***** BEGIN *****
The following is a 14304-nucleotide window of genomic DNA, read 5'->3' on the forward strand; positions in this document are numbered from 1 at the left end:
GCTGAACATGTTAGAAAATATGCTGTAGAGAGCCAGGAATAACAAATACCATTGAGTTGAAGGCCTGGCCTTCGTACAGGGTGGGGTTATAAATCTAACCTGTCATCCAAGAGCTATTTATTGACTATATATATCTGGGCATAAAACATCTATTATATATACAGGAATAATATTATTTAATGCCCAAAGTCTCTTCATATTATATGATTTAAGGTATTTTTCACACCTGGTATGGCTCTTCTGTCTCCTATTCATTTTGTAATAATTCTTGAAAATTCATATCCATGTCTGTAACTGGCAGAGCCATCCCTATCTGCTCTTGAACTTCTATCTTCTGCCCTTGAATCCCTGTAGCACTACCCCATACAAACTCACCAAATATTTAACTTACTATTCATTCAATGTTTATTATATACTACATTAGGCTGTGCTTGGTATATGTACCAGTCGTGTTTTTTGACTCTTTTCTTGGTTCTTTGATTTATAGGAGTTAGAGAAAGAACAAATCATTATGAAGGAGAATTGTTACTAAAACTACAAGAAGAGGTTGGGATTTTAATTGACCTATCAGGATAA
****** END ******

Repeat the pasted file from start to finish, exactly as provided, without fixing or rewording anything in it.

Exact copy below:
The following is a 14304-nucleotide window of genomic DNA, read 5'->3' on the forward strand; positions in this document are numbered from 1 at the left end:
GCTGAACATGTTAGAAAATATGCTGTAGAGAGCCAGGAATAACAAATACCATTGAGTTGAAGGCCTGGCCTTCGTACAGGGTGGGGTTATAAATCTAACCTGTCATCCAAGAGCTATTTATTGACTATATATATCTGGGCATAAAACATCTATTATATATACAGGAATAATATTATTTAATGCCCAAAGTCTCTTCATATTATATGATTTAAGGTATTTTTCACACCTGGTATGGCTCTTCTGTCTCCTATTCATTTTGTAATAATTCTTGAAAATTCATATCCATGTCTGTAACTGGCAGAGCCATCCCTATCTGCTCTTGAACTTCTATCTTCTGCCCTTGAATCCCTGTAGCACTACCCCATACAAACTCACCAAATATTTAACTTACTATTCATTCAATGTTTATTATATACTACATTAGGCTGTGCTTGGTATATGTACCAGTCGTGTTTTTTGACTCTTTTCTTGGTTCTTTGATTTATAGGAGTTAGAGAAAGAACAAATCATTATGAAGGAGAATTGTTACTAAAACTACAAGAAGAGGTTGGGATTTTAATTGACCTATCAGGATAA